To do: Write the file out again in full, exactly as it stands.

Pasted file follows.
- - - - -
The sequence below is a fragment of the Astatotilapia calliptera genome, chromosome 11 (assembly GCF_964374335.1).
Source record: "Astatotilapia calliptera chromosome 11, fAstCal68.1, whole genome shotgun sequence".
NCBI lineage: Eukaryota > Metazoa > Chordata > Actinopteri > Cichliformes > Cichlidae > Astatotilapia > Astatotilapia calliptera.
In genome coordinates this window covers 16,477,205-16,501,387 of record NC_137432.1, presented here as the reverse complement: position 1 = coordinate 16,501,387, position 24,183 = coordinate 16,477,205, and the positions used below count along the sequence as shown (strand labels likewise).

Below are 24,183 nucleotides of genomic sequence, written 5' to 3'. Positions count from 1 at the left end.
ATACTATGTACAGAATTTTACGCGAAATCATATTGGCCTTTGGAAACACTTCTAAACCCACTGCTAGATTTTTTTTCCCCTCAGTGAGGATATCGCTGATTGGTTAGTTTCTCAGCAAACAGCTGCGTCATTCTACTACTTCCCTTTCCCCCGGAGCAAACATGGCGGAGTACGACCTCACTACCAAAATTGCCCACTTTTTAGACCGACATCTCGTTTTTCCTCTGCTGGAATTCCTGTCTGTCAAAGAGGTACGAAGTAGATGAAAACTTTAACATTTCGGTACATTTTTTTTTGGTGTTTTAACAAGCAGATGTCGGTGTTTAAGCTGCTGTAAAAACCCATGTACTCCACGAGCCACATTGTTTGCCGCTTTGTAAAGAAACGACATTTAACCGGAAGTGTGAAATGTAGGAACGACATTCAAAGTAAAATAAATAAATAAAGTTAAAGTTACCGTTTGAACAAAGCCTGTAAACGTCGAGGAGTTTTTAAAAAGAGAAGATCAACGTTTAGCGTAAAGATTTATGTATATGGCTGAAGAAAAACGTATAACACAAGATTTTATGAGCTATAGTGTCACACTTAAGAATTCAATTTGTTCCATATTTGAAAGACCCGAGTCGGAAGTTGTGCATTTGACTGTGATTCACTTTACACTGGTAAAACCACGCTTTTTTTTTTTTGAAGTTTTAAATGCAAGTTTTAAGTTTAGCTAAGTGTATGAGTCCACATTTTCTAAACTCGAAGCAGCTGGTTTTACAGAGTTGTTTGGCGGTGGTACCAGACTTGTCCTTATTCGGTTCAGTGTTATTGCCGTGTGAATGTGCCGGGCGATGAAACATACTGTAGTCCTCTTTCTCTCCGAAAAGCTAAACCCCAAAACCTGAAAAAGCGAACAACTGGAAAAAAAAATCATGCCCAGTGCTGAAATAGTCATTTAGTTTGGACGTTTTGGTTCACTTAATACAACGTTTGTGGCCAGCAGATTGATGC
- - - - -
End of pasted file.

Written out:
The sequence below is a fragment of the Astatotilapia calliptera genome, chromosome 11 (assembly GCF_964374335.1).
Source record: "Astatotilapia calliptera chromosome 11, fAstCal68.1, whole genome shotgun sequence".
NCBI lineage: Eukaryota > Metazoa > Chordata > Actinopteri > Cichliformes > Cichlidae > Astatotilapia > Astatotilapia calliptera.
In genome coordinates this window covers 16,477,205-16,501,387 of record NC_137432.1, presented here as the reverse complement: position 1 = coordinate 16,501,387, position 24,183 = coordinate 16,477,205, and the positions used below count along the sequence as shown (strand labels likewise).

Below are 24,183 nucleotides of genomic sequence, written 5' to 3'. Positions count from 1 at the left end.
ATACTATGTACAGAATTTTACGCGAAATCATATTGGCCTTTGGAAACACTTCTAAACCCACTGCTAGATTTTTTTTCCCCTCAGTGAGGATATCGCTGATTGGTTAGTTTCTCAGCAAACAGCTGCGTCATTCTACTACTTCCCTTTCCCCCGGAGCAAACATGGCGGAGTACGACCTCACTACCAAAATTGCCCACTTTTTAGACCGACATCTCGTTTTTCCTCTGCTGGAATTCCTGTCTGTCAAAGAGGTACGAAGTAGATGAAAACTTTAACATTTCGGTACATTTTTTTTTGGTGTTTTAACAAGCAGATGTCGGTGTTTAAGCTGCTGTAAAAACCCATGTACTCCACGAGCCACATTGTTTGCCGCTTTGTAAAGAAACGACATTTAACCGGAAGTGTGAAATGTAGGAACGACATTCAAAGTAAAATAAATAAATAAAGTTAAAGTTACCGTTTGAACAAAGCCTGTAAACGTCGAGGAGTTTTTAAAAAGAGAAGATCAACGTTTAGCGTAAAGATTTATGTATATGGCTGAAGAAAAACGTATAACACAAGATTTTATGAGCTATAGTGTCACACTTAAGAATTCAATTTGTTCCATATTTGAAAGACCCGAGTCGGAAGTTGTGCATTTGACTGTGATTCACTTTACACTGGTAAAACCACGCTTTTTTTTTTTTGAAGTTTTAAATGCAAGTTTTAAGTTTAGCTAAGTGTATGAGTCCACATTTTCTAAACTCGAAGCAGCTGGTTTTACAGAGTTGTTTGGCGGTGGTACCAGACTTGTCCTTATTCGGTTCAGTGTTATTGCCGTGTGAATGTGCCGGGCGATGAAACATACTGTAGTCCTCTTTCTCTCCGAAAAGCTAAACCCCAAAACCTGAAAAAGCGAACAACTGGAAAAAAAAATCATGCCCAGTGCTGAAATAGTCATTTAGTTTGGACGTTTTGGTTCACTTAATACAACGTTTGTGGCCAGCAGATTGATGC